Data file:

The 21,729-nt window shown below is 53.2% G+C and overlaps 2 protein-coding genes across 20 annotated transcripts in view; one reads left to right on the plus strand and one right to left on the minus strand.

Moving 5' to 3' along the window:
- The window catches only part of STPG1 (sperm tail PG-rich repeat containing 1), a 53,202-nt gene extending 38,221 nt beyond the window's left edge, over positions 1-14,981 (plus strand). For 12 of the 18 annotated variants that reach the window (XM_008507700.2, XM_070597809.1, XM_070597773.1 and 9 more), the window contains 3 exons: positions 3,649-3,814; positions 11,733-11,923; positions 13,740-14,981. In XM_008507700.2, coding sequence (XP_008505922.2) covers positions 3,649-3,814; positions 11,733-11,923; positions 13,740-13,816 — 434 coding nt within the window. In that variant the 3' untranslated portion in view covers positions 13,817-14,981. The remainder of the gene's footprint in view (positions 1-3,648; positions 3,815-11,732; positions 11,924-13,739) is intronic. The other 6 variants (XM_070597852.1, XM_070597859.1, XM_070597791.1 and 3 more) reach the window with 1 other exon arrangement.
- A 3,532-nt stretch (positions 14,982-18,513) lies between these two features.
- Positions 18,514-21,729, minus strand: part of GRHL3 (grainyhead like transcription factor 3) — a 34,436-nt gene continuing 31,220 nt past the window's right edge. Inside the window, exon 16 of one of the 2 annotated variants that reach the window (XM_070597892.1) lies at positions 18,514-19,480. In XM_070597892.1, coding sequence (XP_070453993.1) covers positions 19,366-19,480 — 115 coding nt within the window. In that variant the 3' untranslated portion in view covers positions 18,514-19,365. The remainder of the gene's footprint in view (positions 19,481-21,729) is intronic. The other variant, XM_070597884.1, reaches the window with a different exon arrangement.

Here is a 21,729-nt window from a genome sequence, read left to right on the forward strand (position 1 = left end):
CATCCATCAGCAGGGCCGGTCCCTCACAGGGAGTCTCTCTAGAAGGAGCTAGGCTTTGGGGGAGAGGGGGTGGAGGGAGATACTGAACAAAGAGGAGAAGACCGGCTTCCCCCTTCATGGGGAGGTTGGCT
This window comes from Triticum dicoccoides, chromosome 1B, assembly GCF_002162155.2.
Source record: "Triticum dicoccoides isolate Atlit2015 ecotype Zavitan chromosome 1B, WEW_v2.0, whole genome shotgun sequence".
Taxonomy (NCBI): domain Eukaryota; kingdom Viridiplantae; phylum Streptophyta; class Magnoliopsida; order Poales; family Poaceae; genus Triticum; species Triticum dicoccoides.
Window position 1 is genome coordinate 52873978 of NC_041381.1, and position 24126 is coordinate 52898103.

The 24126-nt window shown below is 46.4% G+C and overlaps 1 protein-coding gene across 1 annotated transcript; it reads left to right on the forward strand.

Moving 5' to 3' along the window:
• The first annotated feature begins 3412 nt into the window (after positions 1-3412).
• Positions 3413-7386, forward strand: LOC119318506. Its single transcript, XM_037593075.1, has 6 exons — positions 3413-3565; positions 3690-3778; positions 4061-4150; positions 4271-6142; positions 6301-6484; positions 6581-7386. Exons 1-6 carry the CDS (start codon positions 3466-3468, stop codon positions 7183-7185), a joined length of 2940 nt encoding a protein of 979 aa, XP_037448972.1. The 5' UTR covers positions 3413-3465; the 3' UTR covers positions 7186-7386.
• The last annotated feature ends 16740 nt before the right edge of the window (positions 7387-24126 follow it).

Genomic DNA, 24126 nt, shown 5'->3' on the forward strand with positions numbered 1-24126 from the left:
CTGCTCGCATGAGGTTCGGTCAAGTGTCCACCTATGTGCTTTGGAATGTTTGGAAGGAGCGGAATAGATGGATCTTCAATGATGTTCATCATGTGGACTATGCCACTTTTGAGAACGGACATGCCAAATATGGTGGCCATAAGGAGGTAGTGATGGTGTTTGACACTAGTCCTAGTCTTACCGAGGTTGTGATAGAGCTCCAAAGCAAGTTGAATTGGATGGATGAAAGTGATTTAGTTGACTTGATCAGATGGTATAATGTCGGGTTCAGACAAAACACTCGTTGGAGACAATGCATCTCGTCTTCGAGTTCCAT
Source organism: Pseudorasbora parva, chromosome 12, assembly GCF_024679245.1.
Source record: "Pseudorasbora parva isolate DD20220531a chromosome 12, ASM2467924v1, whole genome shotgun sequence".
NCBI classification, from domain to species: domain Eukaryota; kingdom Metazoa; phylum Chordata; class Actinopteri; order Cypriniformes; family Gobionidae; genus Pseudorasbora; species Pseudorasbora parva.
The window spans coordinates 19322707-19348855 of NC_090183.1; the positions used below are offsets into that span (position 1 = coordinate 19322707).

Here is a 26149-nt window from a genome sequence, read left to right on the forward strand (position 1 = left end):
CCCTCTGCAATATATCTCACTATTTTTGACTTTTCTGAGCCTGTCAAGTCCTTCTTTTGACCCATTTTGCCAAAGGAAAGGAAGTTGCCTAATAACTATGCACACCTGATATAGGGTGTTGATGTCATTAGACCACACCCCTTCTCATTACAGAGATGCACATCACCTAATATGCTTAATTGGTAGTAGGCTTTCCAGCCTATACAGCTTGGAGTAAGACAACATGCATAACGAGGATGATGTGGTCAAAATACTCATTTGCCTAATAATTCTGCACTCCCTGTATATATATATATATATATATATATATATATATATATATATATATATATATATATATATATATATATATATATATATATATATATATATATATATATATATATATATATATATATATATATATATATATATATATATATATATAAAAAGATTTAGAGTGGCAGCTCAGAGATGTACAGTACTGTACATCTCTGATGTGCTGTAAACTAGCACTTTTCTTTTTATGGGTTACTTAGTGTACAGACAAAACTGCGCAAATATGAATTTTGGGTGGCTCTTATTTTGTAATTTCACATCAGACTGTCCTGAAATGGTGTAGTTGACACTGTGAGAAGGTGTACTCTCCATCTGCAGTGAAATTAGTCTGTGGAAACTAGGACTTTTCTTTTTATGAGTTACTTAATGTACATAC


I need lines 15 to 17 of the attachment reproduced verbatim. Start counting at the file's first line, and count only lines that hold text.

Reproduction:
• Positions 3413-7386, forward strand: LOC119318506. Its single transcript, XM_037593075.1, has 6 exons — positions 3413-3565; positions 3690-3778; positions 4061-4150; positions 4271-6142; positions 6301-6484; positions 6581-7386. Exons 1-6 carry the CDS (start codon positions 3466-3468, stop codon positions 7183-7185), a joined length of 2940 nt encoding a protein of 979 aa, XP_037448972.1. The 5' UTR covers positions 3413-3465; the 3' UTR covers positions 7186-7386.
• The last annotated feature ends 16740 nt before the right edge of the window (positions 7387-24126 follow it).

Genomic DNA, 24126 nt, shown 5'->3' on the forward strand with positions numbered 1-24126 from the left: